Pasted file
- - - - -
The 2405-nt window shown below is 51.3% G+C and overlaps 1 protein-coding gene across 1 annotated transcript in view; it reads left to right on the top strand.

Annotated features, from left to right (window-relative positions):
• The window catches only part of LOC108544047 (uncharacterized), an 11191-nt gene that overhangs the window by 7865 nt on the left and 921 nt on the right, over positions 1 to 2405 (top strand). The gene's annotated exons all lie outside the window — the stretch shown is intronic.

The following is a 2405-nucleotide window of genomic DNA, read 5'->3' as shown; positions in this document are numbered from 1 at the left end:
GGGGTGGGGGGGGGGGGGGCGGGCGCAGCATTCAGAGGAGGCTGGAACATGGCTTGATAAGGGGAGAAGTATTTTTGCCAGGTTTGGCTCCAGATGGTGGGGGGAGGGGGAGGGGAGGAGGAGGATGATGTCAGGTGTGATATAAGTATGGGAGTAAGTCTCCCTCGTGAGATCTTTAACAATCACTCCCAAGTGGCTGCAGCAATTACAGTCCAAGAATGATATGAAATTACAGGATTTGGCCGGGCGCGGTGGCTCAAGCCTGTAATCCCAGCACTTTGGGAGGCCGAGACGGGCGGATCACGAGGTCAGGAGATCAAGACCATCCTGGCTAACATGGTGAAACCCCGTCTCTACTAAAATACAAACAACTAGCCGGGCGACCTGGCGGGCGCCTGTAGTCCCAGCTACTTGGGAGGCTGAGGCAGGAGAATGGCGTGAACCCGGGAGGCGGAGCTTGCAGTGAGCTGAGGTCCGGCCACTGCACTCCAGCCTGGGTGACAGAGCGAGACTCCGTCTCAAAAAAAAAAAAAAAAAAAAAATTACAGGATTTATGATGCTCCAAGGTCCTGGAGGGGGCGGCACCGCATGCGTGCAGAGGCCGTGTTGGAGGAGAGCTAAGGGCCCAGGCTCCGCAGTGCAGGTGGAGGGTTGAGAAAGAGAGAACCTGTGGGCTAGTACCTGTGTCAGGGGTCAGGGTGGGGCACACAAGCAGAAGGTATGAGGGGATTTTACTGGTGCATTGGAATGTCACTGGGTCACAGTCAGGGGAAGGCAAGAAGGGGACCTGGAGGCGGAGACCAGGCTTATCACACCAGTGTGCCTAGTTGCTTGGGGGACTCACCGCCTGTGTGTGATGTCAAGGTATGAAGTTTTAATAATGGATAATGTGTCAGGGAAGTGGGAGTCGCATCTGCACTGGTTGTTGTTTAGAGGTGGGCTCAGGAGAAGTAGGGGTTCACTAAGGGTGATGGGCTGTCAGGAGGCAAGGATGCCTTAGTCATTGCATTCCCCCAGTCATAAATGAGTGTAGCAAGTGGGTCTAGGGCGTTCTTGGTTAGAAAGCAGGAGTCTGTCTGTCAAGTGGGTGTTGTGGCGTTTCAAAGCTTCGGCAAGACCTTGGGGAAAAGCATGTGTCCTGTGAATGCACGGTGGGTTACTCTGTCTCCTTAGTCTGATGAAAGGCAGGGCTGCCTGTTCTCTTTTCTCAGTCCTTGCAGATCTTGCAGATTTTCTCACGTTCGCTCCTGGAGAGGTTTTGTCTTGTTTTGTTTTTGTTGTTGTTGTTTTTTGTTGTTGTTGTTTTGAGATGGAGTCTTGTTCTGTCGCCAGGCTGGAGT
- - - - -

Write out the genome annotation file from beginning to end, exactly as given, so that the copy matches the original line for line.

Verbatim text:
The 2405-nt window shown below is 51.3% G+C and overlaps 1 protein-coding gene across 1 annotated transcript in view; it reads left to right on the top strand.

Annotated features, from left to right (window-relative positions):
• The window catches only part of LOC108544047 (uncharacterized), an 11191-nt gene that overhangs the window by 7865 nt on the left and 921 nt on the right, over positions 1 to 2405 (top strand). The gene's annotated exons all lie outside the window — the stretch shown is intronic.

The following is a 2405-nucleotide window of genomic DNA, read 5'->3' as shown; positions in this document are numbered from 1 at the left end:
GGGGTGGGGGGGGGGGGGGCGGGCGCAGCATTCAGAGGAGGCTGGAACATGGCTTGATAAGGGGAGAAGTATTTTTGCCAGGTTTGGCTCCAGATGGTGGGGGGAGGGGGAGGGGAGGAGGAGGATGATGTCAGGTGTGATATAAGTATGGGAGTAAGTCTCCCTCGTGAGATCTTTAACAATCACTCCCAAGTGGCTGCAGCAATTACAGTCCAAGAATGATATGAAATTACAGGATTTGGCCGGGCGCGGTGGCTCAAGCCTGTAATCCCAGCACTTTGGGAGGCCGAGACGGGCGGATCACGAGGTCAGGAGATCAAGACCATCCTGGCTAACATGGTGAAACCCCGTCTCTACTAAAATACAAACAACTAGCCGGGCGACCTGGCGGGCGCCTGTAGTCCCAGCTACTTGGGAGGCTGAGGCAGGAGAATGGCGTGAACCCGGGAGGCGGAGCTTGCAGTGAGCTGAGGTCCGGCCACTGCACTCCAGCCTGGGTGACAGAGCGAGACTCCGTCTCAAAAAAAAAAAAAAAAAAAAAATTACAGGATTTATGATGCTCCAAGGTCCTGGAGGGGGCGGCACCGCATGCGTGCAGAGGCCGTGTTGGAGGAGAGCTAAGGGCCCAGGCTCCGCAGTGCAGGTGGAGGGTTGAGAAAGAGAGAACCTGTGGGCTAGTACCTGTGTCAGGGGTCAGGGTGGGGCACACAAGCAGAAGGTATGAGGGGATTTTACTGGTGCATTGGAATGTCACTGGGTCACAGTCAGGGGAAGGCAAGAAGGGGACCTGGAGGCGGAGACCAGGCTTATCACACCAGTGTGCCTAGTTGCTTGGGGGACTCACCGCCTGTGTGTGATGTCAAGGTATGAAGTTTTAATAATGGATAATGTGTCAGGGAAGTGGGAGTCGCATCTGCACTGGTTGTTGTTTAGAGGTGGGCTCAGGAGAAGTAGGGGTTCACTAAGGGTGATGGGCTGTCAGGAGGCAAGGATGCCTTAGTCATTGCATTCCCCCAGTCATAAATGAGTGTAGCAAGTGGGTCTAGGGCGTTCTTGGTTAGAAAGCAGGAGTCTGTCTGTCAAGTGGGTGTTGTGGCGTTTCAAAGCTTCGGCAAGACCTTGGGGAAAAGCATGTGTCCTGTGAATGCACGGTGGGTTACTCTGTCTCCTTAGTCTGATGAAAGGCAGGGCTGCCTGTTCTCTTTTCTCAGTCCTTGCAGATCTTGCAGATTTTCTCACGTTCGCTCCTGGAGAGGTTTTGTCTTGTTTTGTTTTTGTTGTTGTTGTTTTTTGTTGTTGTTGTTTTGAGATGGAGTCTTGTTCTGTCGCCAGGCTGGAGT